Here, we report on organic FETs based on pentacene single crystals working as ambipolar devices both in accumulation (p type) and inversion (n type). High-purity pentacene single crystals were grown by physical vapor transport in a stream of hydrogen (18). Space-charge–limited current measurements (19) revealed trap concentrations (for holes) and acceptor densities as low as 1013 and 1011cm−3, respectively. Gold source and drain contacts (thickness of 50 nm) were evaporated through a shadow mask, defining a channel length between 25 and 50 μm and a width of 500 to 1500 μm. Al2O3 was deposited as gate dielectric layer by radio frequency–magnetron sputtering (capacitanceC i ≈ 30 nF cm−2; thickness of 250 nm). Finally, the gate electrode (thickness of 100 nm) was prepared by thermal evaporation of gold (Fig. 1).

Figure 1

Schematic structure of the FETs based on single crystalline pentacene. Gold and Al2O3 were used as electrode and gate insulator materials, respectively.

Typical device characteristics at room temperature of a pentacene single-crystal FET (Fig. 2) show the device working in both accumulation and inversion modes. The device operation of organic transistors is well described by standard FET equations (20), as previously shown (7). For accumulation (hole transport), the mobility is 2.7 cm2V−1 s−1, and the on/off ratio at 10 V is 109. Typical threshold voltages are in the range of −1 V. In combination with the steep subthreshold slope of 200 meV per decade (Fig. 3), this low threshold voltage indicates the high quality of the pentacene single crystal as well as the pentacene-Al2O3 interface. An electron mobility of 1.7 cm2 V−1 s−1 and an on/off ratio of 108 are measured for operation in inversion. The higher threshold voltage of about 5 V reveals a higher density of traps for electrons than for holes. Nevertheless, n-channel transport can be obtained in pentacene devices. The observed field-effect mobility is similar to previous time-of-flight mobilities measured on related compounds such as naphtalene or anthracene (21).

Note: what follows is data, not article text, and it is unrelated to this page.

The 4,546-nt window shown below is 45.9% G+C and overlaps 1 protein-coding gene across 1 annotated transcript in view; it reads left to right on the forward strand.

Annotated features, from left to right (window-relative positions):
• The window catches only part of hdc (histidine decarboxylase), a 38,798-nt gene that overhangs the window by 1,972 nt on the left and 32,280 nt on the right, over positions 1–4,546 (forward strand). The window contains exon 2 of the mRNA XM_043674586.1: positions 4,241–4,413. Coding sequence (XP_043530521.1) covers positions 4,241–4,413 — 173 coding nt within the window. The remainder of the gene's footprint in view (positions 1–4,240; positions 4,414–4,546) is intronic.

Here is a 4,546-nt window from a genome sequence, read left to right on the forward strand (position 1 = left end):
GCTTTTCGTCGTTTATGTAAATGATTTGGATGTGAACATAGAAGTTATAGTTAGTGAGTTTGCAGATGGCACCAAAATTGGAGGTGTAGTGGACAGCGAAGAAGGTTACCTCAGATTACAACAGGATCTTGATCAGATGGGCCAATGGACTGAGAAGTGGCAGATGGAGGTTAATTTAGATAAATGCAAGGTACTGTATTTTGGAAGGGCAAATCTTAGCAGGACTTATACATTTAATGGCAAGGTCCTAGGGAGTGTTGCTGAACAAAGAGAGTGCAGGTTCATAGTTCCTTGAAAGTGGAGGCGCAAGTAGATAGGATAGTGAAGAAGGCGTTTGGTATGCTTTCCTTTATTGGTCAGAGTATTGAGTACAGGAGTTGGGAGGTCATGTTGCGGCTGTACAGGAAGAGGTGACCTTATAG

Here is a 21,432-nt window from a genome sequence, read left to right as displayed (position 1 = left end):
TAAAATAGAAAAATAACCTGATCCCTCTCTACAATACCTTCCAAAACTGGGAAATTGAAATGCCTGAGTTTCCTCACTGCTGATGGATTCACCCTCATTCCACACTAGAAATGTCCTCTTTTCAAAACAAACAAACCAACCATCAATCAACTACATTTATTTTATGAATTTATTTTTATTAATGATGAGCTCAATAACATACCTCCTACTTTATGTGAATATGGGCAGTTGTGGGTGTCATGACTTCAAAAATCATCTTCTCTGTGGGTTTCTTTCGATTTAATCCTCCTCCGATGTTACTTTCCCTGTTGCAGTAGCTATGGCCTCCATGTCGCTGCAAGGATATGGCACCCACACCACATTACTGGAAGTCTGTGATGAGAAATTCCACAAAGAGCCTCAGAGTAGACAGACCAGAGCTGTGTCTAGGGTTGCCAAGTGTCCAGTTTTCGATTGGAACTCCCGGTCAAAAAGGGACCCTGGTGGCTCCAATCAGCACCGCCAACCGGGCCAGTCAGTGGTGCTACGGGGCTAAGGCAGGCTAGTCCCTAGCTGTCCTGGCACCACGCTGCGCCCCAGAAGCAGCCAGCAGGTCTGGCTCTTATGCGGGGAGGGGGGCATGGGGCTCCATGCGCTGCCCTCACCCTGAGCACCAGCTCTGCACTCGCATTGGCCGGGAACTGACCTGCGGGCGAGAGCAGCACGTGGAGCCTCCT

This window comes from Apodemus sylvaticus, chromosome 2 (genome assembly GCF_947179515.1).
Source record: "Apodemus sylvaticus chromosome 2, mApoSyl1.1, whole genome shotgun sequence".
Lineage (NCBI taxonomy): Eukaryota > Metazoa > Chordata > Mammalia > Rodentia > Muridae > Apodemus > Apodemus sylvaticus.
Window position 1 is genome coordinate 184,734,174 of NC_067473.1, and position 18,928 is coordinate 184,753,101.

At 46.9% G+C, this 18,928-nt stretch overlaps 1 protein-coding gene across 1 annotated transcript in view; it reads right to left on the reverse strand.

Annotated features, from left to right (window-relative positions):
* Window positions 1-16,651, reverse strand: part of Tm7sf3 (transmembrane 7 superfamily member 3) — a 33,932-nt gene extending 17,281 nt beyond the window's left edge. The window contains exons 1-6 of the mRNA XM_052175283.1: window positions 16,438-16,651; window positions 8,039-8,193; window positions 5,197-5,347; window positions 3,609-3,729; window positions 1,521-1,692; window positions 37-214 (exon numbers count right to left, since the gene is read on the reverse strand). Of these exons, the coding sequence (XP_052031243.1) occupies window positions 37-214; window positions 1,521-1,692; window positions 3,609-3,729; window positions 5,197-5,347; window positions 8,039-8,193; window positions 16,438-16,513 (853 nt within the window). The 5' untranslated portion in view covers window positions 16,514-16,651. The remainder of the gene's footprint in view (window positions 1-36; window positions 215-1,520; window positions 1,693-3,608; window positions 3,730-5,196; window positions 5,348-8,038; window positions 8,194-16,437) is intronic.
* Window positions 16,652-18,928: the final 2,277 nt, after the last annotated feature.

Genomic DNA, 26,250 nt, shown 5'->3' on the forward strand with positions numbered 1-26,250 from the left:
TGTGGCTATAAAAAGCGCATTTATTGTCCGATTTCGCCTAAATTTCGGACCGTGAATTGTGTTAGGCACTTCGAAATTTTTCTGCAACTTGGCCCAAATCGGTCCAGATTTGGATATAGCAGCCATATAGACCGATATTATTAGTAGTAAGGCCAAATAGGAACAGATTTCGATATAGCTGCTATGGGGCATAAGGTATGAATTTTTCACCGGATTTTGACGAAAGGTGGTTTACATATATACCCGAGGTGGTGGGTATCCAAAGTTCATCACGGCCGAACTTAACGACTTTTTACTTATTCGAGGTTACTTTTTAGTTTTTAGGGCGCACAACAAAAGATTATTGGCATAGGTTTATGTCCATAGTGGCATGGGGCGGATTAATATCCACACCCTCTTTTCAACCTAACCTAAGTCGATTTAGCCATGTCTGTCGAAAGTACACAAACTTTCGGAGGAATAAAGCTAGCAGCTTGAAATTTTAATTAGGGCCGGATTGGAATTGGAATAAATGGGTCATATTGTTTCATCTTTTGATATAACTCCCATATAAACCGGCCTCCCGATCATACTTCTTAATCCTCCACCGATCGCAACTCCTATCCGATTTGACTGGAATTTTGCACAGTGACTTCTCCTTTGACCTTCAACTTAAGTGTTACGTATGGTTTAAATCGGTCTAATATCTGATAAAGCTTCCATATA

Figure 2

Drain current (I D) versus drain-source voltage (V DS) characteristics at room temperature of a pentacene single-crystal transistor in inversion mode (n type, top) and accumulation mode (p type, bottom). V G, gate voltage.